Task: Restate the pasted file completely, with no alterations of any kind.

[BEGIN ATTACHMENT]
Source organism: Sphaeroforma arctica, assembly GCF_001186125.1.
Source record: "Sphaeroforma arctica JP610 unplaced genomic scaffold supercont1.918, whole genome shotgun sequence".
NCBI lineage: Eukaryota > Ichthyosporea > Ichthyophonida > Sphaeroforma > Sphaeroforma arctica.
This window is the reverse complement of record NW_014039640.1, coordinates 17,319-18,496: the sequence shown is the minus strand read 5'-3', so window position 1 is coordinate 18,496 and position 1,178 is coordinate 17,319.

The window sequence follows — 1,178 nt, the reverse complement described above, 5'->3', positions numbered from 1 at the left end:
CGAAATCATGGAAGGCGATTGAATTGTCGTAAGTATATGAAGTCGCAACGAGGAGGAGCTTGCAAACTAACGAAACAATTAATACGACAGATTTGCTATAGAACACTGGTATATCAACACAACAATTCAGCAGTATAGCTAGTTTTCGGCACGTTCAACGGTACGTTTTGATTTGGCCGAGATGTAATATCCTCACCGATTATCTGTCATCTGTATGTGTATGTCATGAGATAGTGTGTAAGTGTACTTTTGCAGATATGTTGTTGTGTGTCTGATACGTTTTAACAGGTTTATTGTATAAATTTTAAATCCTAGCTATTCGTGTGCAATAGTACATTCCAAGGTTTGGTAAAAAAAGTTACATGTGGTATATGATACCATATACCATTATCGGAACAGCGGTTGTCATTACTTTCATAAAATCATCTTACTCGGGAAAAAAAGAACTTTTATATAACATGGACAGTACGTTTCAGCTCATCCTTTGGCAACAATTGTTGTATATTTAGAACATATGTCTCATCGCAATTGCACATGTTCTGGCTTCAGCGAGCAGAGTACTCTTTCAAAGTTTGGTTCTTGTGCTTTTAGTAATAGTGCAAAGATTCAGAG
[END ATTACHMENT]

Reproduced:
Source organism: Sphaeroforma arctica, assembly GCF_001186125.1.
Source record: "Sphaeroforma arctica JP610 unplaced genomic scaffold supercont1.918, whole genome shotgun sequence".
NCBI lineage: Eukaryota > Ichthyosporea > Ichthyophonida > Sphaeroforma > Sphaeroforma arctica.
This window is the reverse complement of record NW_014039640.1, coordinates 17,319-18,496: the sequence shown is the minus strand read 5'-3', so window position 1 is coordinate 18,496 and position 1,178 is coordinate 17,319.

The window sequence follows — 1,178 nt, the reverse complement described above, 5'->3', positions numbered from 1 at the left end:
CGAAATCATGGAAGGCGATTGAATTGTCGTAAGTATATGAAGTCGCAACGAGGAGGAGCTTGCAAACTAACGAAACAATTAATACGACAGATTTGCTATAGAACACTGGTATATCAACACAACAATTCAGCAGTATAGCTAGTTTTCGGCACGTTCAACGGTACGTTTTGATTTGGCCGAGATGTAATATCCTCACCGATTATCTGTCATCTGTATGTGTATGTCATGAGATAGTGTGTAAGTGTACTTTTGCAGATATGTTGTTGTGTGTCTGATACGTTTTAACAGGTTTATTGTATAAATTTTAAATCCTAGCTATTCGTGTGCAATAGTACATTCCAAGGTTTGGTAAAAAAAGTTACATGTGGTATATGATACCATATACCATTATCGGAACAGCGGTTGTCATTACTTTCATAAAATCATCTTACTCGGGAAAAAAAGAACTTTTATATAACATGGACAGTACGTTTCAGCTCATCCTTTGGCAACAATTGTTGTATATTTAGAACATATGTCTCATCGCAATTGCACATGTTCTGGCTTCAGCGAGCAGAGTACTCTTTCAAAGTTTGGTTCTTGTGCTTTTAGTAATAGTGCAAAGATTCAGAG